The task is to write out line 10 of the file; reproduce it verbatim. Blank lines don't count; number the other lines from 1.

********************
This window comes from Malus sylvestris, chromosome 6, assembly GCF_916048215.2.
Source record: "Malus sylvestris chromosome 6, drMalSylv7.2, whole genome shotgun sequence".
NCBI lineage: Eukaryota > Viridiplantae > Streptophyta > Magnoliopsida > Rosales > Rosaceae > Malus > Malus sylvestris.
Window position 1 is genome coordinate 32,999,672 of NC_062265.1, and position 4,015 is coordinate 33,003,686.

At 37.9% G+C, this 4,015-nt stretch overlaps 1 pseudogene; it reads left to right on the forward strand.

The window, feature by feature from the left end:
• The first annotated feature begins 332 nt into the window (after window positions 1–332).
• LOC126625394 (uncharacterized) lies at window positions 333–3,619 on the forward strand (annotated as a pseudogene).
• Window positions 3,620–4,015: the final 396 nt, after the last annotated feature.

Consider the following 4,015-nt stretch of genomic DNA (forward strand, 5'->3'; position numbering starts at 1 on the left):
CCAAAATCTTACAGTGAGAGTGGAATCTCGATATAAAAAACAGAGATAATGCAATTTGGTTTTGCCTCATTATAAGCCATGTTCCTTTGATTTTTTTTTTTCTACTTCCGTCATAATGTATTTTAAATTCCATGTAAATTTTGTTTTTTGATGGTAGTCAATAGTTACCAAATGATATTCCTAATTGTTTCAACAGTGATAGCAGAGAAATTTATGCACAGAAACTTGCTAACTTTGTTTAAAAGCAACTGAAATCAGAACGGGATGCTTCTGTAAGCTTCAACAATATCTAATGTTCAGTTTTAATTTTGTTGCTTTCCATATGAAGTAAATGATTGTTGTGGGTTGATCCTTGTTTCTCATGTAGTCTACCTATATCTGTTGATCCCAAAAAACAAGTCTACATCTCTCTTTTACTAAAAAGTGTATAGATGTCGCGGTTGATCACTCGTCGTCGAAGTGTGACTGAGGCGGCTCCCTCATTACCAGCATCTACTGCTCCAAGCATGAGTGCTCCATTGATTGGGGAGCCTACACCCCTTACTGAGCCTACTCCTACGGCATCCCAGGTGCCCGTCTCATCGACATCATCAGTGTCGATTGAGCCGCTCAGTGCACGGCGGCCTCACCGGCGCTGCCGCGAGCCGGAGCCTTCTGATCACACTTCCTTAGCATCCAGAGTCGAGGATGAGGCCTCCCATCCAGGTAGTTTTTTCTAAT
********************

Consider the following 4,015-nt stretch of genomic DNA (forward strand, 5'->3'; position numbering starts at 1 on the left):